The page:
Browsing articles in "Yannay"

Face Off

Jan 3, 2013   //   by David   //   Blog, Vietnam, Yannay  //  3 Comments

Vietnam has 54 official ethnic minorities. Here are a few of them.

My first massage lesson

Nov 21, 2012   //   by Yannay   //   Bali, Blog, Videos, Yannay  //  5 Comments

My first massage lesson took place in Ubud, Bali on November 16, 2012. I got taught in a spa called Sang Spa by a woman named Juni for almost six hours straight. The lesson started at 10am and ended at 4:30 with a half an hour break at 1 after learning for 3 hours straight.

When I arrived at the spa at 10, I had no idea what to expect. I didn’t know what kind of massage I’d learn and I didn’t know how they’d teach me. I thought they’d first teach me theory (what muscle is where and stuff) but they said to go into a room and in that room was a person lying on a massage table with a sarong on them. Then the lesson started. Juni started demonstrating how to do the massage and at the beginning it was very awkward for me and I didn’t think I’d enjoy it because the massage included the gudius maximus (scientific word for bottom). After about 15-30 minutes of the lesson I got used to the giving the massage and enjoyed it a lot. Not even ants covering my food could destroy the fun.

After the six hours were over, I sat at the front of the spa waiting for my dad to pick me up and when he came he videoed them giving me my certificate. I am now certified to provide Balinese massage.  It was a lot of fun but I don’t know how I’m going to remember how to do the massage because I don’t know who to do it on.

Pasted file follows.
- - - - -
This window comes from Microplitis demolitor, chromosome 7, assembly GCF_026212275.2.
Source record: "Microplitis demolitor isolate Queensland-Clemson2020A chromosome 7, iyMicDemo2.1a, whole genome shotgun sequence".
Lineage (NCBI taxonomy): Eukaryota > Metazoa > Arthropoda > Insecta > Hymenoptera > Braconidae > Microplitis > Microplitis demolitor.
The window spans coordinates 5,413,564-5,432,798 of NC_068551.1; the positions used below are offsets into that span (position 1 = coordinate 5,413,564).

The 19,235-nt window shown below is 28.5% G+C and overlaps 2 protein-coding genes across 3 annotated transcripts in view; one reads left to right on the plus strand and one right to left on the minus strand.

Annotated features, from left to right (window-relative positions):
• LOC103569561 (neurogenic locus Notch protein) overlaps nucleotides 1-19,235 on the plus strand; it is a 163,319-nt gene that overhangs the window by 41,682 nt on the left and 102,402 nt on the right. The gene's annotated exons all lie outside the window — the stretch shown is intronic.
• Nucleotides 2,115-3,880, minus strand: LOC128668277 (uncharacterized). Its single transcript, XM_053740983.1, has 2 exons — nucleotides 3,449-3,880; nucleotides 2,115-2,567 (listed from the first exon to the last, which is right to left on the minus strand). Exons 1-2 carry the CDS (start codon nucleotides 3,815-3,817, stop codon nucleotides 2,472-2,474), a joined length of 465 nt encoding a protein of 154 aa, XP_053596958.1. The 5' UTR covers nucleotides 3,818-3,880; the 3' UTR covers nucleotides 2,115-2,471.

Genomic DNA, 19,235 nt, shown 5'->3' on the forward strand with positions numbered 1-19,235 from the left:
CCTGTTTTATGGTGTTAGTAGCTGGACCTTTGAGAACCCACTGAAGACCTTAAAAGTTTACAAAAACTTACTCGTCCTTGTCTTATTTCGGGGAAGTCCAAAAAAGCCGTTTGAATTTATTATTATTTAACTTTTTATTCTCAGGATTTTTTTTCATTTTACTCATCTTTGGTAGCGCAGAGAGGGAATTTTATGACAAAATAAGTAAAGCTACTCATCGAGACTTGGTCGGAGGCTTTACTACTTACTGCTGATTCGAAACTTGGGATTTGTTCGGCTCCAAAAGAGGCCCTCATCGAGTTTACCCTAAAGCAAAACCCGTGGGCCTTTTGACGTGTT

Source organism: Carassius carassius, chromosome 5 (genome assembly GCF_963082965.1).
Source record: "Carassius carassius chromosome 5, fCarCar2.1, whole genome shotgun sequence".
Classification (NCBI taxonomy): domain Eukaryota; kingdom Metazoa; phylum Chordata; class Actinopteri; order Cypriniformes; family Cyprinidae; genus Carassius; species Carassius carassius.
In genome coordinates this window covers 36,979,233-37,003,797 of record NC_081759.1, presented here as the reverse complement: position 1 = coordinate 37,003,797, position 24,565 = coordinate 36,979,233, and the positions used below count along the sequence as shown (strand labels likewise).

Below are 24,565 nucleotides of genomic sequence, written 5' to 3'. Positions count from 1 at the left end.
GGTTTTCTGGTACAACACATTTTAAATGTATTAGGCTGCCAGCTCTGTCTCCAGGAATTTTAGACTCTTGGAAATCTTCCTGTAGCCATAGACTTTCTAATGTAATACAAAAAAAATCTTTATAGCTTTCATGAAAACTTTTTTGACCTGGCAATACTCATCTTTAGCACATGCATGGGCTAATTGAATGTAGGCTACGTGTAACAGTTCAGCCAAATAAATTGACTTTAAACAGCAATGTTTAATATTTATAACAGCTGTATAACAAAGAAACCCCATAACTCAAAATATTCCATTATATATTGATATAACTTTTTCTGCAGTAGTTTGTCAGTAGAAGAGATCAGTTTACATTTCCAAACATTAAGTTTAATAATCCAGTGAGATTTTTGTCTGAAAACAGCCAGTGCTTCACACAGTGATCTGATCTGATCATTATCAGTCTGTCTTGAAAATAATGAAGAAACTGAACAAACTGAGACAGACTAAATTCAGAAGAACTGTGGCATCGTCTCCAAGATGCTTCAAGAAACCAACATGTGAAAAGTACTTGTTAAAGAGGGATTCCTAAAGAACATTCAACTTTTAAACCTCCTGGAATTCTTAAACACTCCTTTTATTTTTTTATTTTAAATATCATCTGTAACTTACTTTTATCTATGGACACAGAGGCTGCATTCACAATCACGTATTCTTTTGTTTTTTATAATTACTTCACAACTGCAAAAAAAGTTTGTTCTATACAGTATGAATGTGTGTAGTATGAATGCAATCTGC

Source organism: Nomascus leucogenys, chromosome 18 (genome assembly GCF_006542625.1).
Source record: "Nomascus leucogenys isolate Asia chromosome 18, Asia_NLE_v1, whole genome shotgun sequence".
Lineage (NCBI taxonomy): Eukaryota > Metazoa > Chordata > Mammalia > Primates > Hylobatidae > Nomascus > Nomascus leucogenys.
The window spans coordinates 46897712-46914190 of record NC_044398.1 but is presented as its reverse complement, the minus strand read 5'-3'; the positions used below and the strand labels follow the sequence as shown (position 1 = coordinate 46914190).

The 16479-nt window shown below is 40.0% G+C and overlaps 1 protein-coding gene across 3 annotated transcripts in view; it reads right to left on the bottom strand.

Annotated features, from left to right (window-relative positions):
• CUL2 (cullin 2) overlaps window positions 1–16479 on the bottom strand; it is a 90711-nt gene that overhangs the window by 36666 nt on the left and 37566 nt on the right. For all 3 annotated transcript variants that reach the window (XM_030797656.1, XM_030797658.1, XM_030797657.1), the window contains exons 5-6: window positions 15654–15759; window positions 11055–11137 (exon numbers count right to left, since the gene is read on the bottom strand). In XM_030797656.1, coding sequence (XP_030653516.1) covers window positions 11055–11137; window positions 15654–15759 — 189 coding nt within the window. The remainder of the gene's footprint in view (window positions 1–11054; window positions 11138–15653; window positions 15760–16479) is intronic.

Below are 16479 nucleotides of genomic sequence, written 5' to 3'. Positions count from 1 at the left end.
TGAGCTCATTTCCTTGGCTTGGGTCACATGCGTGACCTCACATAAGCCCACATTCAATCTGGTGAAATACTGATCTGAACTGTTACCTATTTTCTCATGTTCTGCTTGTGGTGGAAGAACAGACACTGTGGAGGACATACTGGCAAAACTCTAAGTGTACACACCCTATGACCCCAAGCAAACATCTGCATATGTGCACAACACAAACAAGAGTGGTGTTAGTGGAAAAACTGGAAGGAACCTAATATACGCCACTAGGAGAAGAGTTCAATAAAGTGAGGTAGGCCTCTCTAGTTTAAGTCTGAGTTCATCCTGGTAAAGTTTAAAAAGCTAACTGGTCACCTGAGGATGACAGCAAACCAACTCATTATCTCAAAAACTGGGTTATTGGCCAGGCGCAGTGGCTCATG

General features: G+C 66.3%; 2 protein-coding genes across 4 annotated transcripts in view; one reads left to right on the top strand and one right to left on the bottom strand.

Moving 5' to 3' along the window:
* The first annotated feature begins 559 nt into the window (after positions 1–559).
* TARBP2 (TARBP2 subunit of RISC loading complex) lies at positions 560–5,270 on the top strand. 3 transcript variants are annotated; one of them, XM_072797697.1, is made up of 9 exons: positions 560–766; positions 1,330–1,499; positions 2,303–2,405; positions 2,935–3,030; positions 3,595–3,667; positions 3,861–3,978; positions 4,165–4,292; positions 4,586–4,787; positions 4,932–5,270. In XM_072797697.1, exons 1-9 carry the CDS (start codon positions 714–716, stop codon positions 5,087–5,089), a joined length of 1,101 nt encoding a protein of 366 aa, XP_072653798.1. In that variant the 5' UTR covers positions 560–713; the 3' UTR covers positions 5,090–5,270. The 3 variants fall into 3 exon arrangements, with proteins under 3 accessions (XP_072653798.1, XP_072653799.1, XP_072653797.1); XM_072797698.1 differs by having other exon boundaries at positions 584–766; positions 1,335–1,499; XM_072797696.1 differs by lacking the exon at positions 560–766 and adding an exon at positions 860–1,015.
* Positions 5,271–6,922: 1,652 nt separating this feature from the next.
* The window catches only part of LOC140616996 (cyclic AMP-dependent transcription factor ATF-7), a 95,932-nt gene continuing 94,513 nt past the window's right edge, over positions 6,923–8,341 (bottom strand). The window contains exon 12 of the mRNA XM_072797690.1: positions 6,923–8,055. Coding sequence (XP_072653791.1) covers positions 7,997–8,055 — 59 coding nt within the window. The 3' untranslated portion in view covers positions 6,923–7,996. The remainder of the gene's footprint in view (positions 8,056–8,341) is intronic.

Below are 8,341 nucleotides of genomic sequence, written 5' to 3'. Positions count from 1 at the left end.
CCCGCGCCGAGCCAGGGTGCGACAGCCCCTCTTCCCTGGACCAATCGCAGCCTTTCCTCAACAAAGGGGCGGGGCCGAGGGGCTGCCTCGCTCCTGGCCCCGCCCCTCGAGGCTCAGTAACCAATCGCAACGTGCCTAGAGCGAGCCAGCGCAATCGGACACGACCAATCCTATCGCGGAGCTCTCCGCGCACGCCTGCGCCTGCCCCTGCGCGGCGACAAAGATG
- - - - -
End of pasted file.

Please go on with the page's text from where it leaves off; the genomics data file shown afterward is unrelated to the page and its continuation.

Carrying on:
Video 1: watch the first 2:50 mins.

Video 2:


Releasing turtles

Nov 7, 2012   //   by Yannay   //   Bali, Blog, Yannay  //  12 Comments

Pemuteran, Bali

On November 7th, 2012 at around 9:30am I, with both my sisters, released three adorable three month old Olive Ridley turtles into the sea. Each one of us chose a name for our turtle and released it out into the open sea.

First, before you released your turtle, you could choose which one you wanted to release. The turtles were kept in tubs of water and were sorted out into groups. One tub for two week old turtles, one for 1 month old turtles, one for two month old turtles and three for three month old turtles. Each tub had several turtles in it but you could only choose one of the three year old turtles to free. There was also a sandpit where the turtle eggs were kept. We (my sisters and I), each chose a turtle to release and went down to the beach with them in our hands. Then, when we were at the beach we walked toward the water and stopped about half a meter from the it. From there, we gently put the turtles on the sand and let them go into the sea. I released mine first, Daniela was second and the refusing Avia, was third. She wanted to keep hers as a pet. Each one of us followed our turtles in the sea for about ten meters watching it swim and then let it go on. They were so cute!